So I witnessed at close quarters a very big boom-and-bust cycle, over a very short period of time. And while I was wrong for several years, I had plenty of time to think about why I was wrong. I started reading a lot of macro-economics: Keynes, Schumpeter, Milton Friedman’s monetary history of the US, the classic works. There was also a sort of lightning-flash moment, around 1994. Five years earlier I had taken a group of fund managers on a trip around the Pearl River Delta, from Hong Kong up to Canton, and back down the other side to Macao. What we saw, all along this vast delta, were miles and miles of factories, as far as the eye could see, full of nineteen-year-old girls earning $3 a day. It was in 1994 that the meaning of this really became clear to me: globalization was not going to work. The US would have a bigger and bigger trade deficit, and the American economy would continue to be hollowed out. It was unsustainable—the demographics made it impossible for this system to work. The Dollar Crisis, which came out in 2003, examined the way those global imbalances were blowing bubbles in the trade-surplus economies, and how the money boomeranged back into the US. I came to see that the unlimited credit expansion enabled by the post-gold, post-Bretton Woods international monetary system was where it all began.
Yet you’re not advocating a return to gold?
No. That is, I think that if the US had remained on the gold standard, it wouldn’t now be teetering on the edge of collapse. The global economy would be much smaller than it is; China would look nothing like it does. There would have been much less growth, but it would have been more stable. But now that we’re here, there’s no going back. If the US was to go back, the sort of deflation that would be required to take us there would be absolutely unbearable—like 1926 in Britain. But it’s important to understand what the effects have been of abandoning the automatic adjustment mechanisms inherent in the gold-linked Bretton Woods system and the classical, pre-1914 gold standard—they automatically served to correct large-scale trade imbalances and government deficits. Officially, the international monetary system that emerged after 1973 and the breakdown of Bretton Woods still doesn’t have a name. In the book I called it the ‘dollar standard’, because the US dollar became the medium for the world’s reserve assets, in place of gold. The Dollar Crisis focused on how this system had enabled worldwide credit bubbles to be created. Total international reserves, the best measure of global money supply, soared by almost 2,000 per cent between 1969 and 2000, with the central banks creating paper money on an unprecedented scale.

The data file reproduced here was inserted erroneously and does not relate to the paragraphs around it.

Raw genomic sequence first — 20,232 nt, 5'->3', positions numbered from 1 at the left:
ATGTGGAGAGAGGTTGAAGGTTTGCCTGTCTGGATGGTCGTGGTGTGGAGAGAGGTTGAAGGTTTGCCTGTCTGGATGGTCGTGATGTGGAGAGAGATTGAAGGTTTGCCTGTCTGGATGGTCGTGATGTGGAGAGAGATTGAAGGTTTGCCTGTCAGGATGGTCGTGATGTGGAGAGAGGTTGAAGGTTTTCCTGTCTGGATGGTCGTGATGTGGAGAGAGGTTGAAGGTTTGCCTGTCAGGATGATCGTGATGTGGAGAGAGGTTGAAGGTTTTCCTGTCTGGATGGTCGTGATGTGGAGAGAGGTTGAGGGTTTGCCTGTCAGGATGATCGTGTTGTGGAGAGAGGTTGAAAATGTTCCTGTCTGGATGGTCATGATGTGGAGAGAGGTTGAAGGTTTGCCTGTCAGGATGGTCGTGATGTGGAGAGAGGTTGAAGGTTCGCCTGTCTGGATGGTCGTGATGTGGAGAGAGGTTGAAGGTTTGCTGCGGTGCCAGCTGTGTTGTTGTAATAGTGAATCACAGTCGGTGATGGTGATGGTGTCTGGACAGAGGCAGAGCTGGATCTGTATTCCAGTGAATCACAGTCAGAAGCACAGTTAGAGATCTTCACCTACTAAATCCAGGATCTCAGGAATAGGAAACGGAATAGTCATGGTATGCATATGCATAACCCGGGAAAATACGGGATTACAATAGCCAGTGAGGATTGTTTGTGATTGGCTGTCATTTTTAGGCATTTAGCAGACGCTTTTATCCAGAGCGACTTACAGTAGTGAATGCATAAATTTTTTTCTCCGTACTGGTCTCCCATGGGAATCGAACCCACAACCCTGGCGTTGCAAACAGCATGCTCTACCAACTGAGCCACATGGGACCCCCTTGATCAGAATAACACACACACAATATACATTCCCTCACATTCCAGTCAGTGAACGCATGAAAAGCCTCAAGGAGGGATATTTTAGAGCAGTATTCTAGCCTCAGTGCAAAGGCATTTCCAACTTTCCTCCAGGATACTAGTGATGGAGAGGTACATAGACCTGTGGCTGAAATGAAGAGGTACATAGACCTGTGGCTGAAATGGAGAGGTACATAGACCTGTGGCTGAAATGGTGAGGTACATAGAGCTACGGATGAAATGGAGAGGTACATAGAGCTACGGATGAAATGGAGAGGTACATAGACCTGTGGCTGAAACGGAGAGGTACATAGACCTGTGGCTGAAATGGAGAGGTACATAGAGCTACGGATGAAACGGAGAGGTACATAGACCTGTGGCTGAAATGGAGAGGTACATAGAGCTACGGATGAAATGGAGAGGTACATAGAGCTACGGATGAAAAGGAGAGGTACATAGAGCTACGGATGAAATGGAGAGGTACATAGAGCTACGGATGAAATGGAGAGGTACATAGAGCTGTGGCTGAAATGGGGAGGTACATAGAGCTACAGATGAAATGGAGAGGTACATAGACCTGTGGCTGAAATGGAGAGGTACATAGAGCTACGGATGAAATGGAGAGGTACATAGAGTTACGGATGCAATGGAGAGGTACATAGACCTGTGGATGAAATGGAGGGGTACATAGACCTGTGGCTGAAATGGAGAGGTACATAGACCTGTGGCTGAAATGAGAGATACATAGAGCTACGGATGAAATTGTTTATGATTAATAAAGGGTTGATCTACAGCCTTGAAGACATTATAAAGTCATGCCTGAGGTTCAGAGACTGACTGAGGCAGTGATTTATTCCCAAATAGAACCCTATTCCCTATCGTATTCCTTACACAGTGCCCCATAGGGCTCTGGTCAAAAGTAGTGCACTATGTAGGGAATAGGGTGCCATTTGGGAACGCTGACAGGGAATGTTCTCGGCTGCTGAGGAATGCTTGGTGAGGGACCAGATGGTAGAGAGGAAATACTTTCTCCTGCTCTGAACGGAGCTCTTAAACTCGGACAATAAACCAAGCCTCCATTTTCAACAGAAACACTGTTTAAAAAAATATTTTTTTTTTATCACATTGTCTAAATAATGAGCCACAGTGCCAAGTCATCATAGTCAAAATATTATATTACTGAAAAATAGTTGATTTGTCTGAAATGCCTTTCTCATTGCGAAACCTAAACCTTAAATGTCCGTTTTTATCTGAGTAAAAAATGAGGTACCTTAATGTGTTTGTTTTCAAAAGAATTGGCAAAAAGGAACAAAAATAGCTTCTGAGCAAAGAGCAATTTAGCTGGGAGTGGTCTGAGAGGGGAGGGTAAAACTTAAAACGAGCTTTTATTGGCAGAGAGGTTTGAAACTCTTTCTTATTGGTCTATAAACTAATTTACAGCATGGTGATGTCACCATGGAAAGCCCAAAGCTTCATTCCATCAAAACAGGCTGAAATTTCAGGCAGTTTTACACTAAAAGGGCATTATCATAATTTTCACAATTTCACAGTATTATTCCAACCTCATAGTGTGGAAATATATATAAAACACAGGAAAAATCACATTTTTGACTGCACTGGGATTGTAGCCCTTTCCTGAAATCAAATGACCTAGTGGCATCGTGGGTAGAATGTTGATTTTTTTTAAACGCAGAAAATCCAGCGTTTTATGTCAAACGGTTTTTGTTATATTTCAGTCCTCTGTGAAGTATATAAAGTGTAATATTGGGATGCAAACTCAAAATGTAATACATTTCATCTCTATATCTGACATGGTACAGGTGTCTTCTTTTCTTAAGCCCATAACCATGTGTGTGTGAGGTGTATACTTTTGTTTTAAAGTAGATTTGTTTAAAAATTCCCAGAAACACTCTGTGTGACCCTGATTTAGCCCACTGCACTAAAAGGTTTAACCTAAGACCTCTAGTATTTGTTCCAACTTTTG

The quantity of US dollars in circulation soared. One of the main features of the dollar standard is that it allows the US to incur a huge current-account deficit, as it pays for its imports in dollars—of which the Federal Reserve can print as many as it needs, without having to back them with gold—and then gets these dollars back from its trading partners when they invest them in dollar-denominated assets—Treasury bonds, corporate bonds, equity, mortgage instruments—as they must do, if they are to earn any interest on them. The French economist Jacques Rueff once compared this process to a game of marbles in which, after each round, the winners give their marbles to the losers. The larger the US current-account deficit has become, the larger the amount of dollars that wash back into the US through its equally vast financial-account surplus. The other option for America’s trading partners—the one US pundits are always calling for—would be to exchange the d